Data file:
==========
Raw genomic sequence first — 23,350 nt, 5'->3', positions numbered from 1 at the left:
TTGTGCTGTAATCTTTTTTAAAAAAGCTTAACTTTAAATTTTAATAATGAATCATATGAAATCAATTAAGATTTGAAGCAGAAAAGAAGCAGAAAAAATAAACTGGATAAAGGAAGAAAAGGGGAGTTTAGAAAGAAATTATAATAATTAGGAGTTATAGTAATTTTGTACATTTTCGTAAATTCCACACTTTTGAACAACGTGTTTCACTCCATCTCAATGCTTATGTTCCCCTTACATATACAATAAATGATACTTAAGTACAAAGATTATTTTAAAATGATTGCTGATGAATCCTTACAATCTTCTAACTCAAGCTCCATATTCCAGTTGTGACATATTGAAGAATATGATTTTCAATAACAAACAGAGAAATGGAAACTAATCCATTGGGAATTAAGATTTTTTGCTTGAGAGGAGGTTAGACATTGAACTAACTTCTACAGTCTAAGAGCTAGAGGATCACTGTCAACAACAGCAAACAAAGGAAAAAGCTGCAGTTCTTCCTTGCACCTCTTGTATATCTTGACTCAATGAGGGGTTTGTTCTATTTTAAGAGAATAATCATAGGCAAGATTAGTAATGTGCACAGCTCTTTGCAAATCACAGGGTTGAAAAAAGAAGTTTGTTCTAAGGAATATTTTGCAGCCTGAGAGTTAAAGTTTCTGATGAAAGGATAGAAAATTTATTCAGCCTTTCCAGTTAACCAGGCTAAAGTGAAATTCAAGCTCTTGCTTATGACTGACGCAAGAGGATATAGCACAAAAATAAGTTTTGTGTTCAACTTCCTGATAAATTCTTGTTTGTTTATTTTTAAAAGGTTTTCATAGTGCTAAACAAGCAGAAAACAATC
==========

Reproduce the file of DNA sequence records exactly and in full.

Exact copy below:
Raw genomic sequence first — 23,350 nt, 5'->3', positions numbered from 1 at the left:
TTGTGCTGTAATCTTTTTTAAAAAAGCTTAACTTTAAATTTTAATAATGAATCATATGAAATCAATTAAGATTTGAAGCAGAAAAGAAGCAGAAAAAATAAACTGGATAAAGGAAGAAAAGGGGAGTTTAGAAAGAAATTATAATAATTAGGAGTTATAGTAATTTTGTACATTTTCGTAAATTCCACACTTTTGAACAACGTGTTTCACTCCATCTCAATGCTTATGTTCCCCTTACATATACAATAAATGATACTTAAGTACAAAGATTATTTTAAAATGATTGCTGATGAATCCTTACAATCTTCTAACTCAAGCTCCATATTCCAGTTGTGACATATTGAAGAATATGATTTTCAATAACAAACAGAGAAATGGAAACTAATCCATTGGGAATTAAGATTTTTTGCTTGAGAGGAGGTTAGACATTGAACTAACTTCTACAGTCTAAGAGCTAGAGGATCACTGTCAACAACAGCAAACAAAGGAAAAAGCTGCAGTTCTTCCTTGCACCTCTTGTATATCTTGACTCAATGAGGGGTTTGTTCTATTTTAAGAGAATAATCATAGGCAAGATTAGTAATGTGCACAGCTCTTTGCAAATCACAGGGTTGAAAAAAGAAGTTTGTTCTAAGGAATATTTTGCAGCCTGAGAGTTAAAGTTTCTGATGAAAGGATAGAAAATTTATTCAGCCTTTCCAGTTAACCAGGCTAAAGTGAAATTCAAGCTCTTGCTTATGACTGACGCAAGAGGATATAGCACAAAAATAAGTTTTGTGTTCAACTTCCTGATAAATTCTTGTTTGTTTATTTTTAAAAGGTTTTCATAGTGCTAAACAAGCAGAAAACAATC